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A pharmacological network for lifespan extension in Caenorhabditis elegans.

Ye X, Linton JM, Schork NJ, Buck LB, Petrascheck M.

Aging Cell. 2014 Apr;13(2):206-15.


Division of Basic Sciences, Fred Hutchison Cancer Research Center, Howard Hughes Medical Institute, Seattle, WA, USA &

Department of Chemical Physiology & Molecular and Experimental Medicine & Molecular and Cellular Neuroscience, The Scripps Research Institute, La Jolla, CA.




One goal of aging research is to find drugs that delay the onset of age-associated disease. Studies in invertebrates, particularly Caenorhabditis elegans, have uncovered numerous genes involved in aging, many conserved in mammals. However, which of these encode proteins suitable for drug targeting is unknown. To investigate this question, we screened a library of compounds with known mammalian pharmacology for compounds that increase C. elegans lifespan. We identified 60 compounds that increase longevity in C. elegans, 33 of which also increased resistance to oxidative stress. Many of these compounds are drugs approved for human use. Enhanced resistance to oxidative stress was associated primarily with compounds that target receptors for biogenic amines, such as dopamine or serotonin. A pharmacological network constructed with these data reveal that lifespan extension and increased stress resistance cluster together in a few pharmacological classes, most involved in intercellular signaling. These studies identify compounds that can now be explored for beneficial effects on aging in mammals, as well as tools that can be used to further investigate the mechanisms underlying aging in C. elegans.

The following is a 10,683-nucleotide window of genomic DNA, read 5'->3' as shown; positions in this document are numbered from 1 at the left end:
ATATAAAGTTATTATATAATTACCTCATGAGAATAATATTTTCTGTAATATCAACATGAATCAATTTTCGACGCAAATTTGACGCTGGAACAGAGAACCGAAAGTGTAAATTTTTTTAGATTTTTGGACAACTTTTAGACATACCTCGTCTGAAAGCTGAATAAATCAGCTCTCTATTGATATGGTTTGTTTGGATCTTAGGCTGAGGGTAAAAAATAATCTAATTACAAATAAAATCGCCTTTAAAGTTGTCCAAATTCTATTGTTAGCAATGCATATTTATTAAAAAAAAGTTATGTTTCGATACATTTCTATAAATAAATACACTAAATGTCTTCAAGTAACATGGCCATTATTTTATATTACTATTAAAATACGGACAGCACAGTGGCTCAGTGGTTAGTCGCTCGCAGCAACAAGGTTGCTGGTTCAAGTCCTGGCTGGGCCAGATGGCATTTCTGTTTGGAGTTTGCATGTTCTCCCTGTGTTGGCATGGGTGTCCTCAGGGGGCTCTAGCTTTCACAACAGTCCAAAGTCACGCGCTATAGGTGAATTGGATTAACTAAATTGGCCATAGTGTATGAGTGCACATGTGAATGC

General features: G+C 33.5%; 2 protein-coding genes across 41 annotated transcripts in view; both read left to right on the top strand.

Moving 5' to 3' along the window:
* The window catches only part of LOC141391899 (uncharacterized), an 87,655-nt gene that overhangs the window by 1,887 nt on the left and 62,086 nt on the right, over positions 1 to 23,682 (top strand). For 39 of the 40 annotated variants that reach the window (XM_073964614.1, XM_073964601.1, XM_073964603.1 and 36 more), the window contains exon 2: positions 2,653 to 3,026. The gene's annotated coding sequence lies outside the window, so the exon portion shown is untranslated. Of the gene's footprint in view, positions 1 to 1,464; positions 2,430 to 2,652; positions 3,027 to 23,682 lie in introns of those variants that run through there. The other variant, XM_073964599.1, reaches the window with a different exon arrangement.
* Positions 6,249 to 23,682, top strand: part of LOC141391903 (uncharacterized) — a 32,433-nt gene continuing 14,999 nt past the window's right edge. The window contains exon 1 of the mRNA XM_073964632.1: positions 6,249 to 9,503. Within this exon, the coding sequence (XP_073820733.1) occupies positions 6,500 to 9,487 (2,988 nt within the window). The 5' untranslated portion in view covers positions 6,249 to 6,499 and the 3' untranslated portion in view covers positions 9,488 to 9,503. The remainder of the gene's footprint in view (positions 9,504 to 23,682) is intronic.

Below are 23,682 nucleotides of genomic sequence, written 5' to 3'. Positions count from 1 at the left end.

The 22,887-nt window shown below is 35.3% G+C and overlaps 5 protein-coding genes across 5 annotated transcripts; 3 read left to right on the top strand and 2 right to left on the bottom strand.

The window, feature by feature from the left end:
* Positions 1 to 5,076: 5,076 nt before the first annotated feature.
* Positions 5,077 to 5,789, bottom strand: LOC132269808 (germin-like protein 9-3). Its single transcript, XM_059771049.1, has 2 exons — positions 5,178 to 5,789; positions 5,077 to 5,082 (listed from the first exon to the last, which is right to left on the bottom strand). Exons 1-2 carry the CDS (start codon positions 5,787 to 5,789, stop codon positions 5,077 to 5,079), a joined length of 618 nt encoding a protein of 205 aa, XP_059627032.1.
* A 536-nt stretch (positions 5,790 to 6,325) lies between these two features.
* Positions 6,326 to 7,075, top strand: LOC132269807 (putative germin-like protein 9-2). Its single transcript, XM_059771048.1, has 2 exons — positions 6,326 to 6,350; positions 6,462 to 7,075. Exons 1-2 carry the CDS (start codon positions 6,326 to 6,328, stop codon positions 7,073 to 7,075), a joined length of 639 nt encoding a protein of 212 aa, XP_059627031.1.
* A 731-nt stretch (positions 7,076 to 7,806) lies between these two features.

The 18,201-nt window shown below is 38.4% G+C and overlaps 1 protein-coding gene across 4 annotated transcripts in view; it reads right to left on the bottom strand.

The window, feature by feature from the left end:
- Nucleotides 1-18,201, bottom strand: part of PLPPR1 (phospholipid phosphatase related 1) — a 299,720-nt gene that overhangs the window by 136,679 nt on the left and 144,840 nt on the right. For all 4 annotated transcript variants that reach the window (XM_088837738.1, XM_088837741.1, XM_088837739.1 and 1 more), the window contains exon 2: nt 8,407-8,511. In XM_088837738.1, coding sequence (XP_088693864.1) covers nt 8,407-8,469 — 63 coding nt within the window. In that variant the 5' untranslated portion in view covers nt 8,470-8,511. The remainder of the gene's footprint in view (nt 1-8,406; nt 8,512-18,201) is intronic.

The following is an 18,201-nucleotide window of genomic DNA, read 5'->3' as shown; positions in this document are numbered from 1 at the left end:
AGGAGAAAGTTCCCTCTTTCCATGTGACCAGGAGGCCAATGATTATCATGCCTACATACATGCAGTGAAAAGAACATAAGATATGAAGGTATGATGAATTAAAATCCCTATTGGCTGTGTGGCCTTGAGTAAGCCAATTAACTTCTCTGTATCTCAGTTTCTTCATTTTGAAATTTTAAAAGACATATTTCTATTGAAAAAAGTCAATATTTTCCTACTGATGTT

© 2013 The Authors. Aging Cell published by the Anatomical Society and John Wiley & Sons Ltd.

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Caenorhabditis elegans